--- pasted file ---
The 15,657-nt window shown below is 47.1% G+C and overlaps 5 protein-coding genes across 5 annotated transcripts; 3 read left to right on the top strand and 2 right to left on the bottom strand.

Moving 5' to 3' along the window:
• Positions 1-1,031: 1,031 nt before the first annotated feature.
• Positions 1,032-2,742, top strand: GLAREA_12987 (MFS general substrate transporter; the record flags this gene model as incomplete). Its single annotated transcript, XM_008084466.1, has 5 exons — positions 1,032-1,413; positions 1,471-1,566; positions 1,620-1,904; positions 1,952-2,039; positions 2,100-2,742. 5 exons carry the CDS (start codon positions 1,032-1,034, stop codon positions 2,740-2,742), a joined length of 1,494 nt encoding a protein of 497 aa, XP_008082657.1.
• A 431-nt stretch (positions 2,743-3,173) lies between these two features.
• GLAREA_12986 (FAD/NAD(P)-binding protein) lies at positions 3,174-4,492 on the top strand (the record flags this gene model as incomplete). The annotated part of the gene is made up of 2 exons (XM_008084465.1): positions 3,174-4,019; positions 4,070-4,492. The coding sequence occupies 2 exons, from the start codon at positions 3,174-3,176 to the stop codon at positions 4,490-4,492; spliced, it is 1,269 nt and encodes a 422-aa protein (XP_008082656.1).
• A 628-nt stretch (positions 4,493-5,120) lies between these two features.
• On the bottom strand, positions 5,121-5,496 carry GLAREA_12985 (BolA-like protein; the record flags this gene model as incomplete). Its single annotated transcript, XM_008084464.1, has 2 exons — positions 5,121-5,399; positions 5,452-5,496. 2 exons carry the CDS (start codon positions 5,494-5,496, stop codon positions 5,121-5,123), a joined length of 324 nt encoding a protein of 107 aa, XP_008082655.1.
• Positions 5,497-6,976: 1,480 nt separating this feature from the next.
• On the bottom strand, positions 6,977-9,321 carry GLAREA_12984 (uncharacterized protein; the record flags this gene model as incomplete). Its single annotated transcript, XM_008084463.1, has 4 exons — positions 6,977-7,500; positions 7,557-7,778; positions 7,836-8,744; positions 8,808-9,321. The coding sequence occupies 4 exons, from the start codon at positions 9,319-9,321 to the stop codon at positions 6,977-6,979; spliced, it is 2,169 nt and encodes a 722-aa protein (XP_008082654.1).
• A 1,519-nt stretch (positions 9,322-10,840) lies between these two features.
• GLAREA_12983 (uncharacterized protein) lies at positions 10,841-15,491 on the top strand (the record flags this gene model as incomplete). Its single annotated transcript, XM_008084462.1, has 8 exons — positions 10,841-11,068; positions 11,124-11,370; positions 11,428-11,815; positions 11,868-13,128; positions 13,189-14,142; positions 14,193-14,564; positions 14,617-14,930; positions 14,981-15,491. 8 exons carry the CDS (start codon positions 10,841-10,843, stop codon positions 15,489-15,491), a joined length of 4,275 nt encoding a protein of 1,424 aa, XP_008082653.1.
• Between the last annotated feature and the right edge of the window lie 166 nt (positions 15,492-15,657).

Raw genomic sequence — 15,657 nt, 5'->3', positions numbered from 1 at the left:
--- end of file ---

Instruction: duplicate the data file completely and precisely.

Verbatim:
The 15,657-nt window shown below is 47.1% G+C and overlaps 5 protein-coding genes across 5 annotated transcripts; 3 read left to right on the top strand and 2 right to left on the bottom strand.

Moving 5' to 3' along the window:
• Positions 1-1,031: 1,031 nt before the first annotated feature.
• Positions 1,032-2,742, top strand: GLAREA_12987 (MFS general substrate transporter; the record flags this gene model as incomplete). Its single annotated transcript, XM_008084466.1, has 5 exons — positions 1,032-1,413; positions 1,471-1,566; positions 1,620-1,904; positions 1,952-2,039; positions 2,100-2,742. 5 exons carry the CDS (start codon positions 1,032-1,034, stop codon positions 2,740-2,742), a joined length of 1,494 nt encoding a protein of 497 aa, XP_008082657.1.
• A 431-nt stretch (positions 2,743-3,173) lies between these two features.
• GLAREA_12986 (FAD/NAD(P)-binding protein) lies at positions 3,174-4,492 on the top strand (the record flags this gene model as incomplete). The annotated part of the gene is made up of 2 exons (XM_008084465.1): positions 3,174-4,019; positions 4,070-4,492. The coding sequence occupies 2 exons, from the start codon at positions 3,174-3,176 to the stop codon at positions 4,490-4,492; spliced, it is 1,269 nt and encodes a 422-aa protein (XP_008082656.1).
• A 628-nt stretch (positions 4,493-5,120) lies between these two features.
• On the bottom strand, positions 5,121-5,496 carry GLAREA_12985 (BolA-like protein; the record flags this gene model as incomplete). Its single annotated transcript, XM_008084464.1, has 2 exons — positions 5,121-5,399; positions 5,452-5,496. 2 exons carry the CDS (start codon positions 5,494-5,496, stop codon positions 5,121-5,123), a joined length of 324 nt encoding a protein of 107 aa, XP_008082655.1.
• Positions 5,497-6,976: 1,480 nt separating this feature from the next.
• On the bottom strand, positions 6,977-9,321 carry GLAREA_12984 (uncharacterized protein; the record flags this gene model as incomplete). Its single annotated transcript, XM_008084463.1, has 4 exons — positions 6,977-7,500; positions 7,557-7,778; positions 7,836-8,744; positions 8,808-9,321. The coding sequence occupies 4 exons, from the start codon at positions 9,319-9,321 to the stop codon at positions 6,977-6,979; spliced, it is 2,169 nt and encodes a 722-aa protein (XP_008082654.1).
• A 1,519-nt stretch (positions 9,322-10,840) lies between these two features.
• GLAREA_12983 (uncharacterized protein) lies at positions 10,841-15,491 on the top strand (the record flags this gene model as incomplete). Its single annotated transcript, XM_008084462.1, has 8 exons — positions 10,841-11,068; positions 11,124-11,370; positions 11,428-11,815; positions 11,868-13,128; positions 13,189-14,142; positions 14,193-14,564; positions 14,617-14,930; positions 14,981-15,491. 8 exons carry the CDS (start codon positions 10,841-10,843, stop codon positions 15,489-15,491), a joined length of 4,275 nt encoding a protein of 1,424 aa, XP_008082653.1.
• Between the last annotated feature and the right edge of the window lie 166 nt (positions 15,492-15,657).

Raw genomic sequence — 15,657 nt, 5'->3', positions numbered from 1 at the left: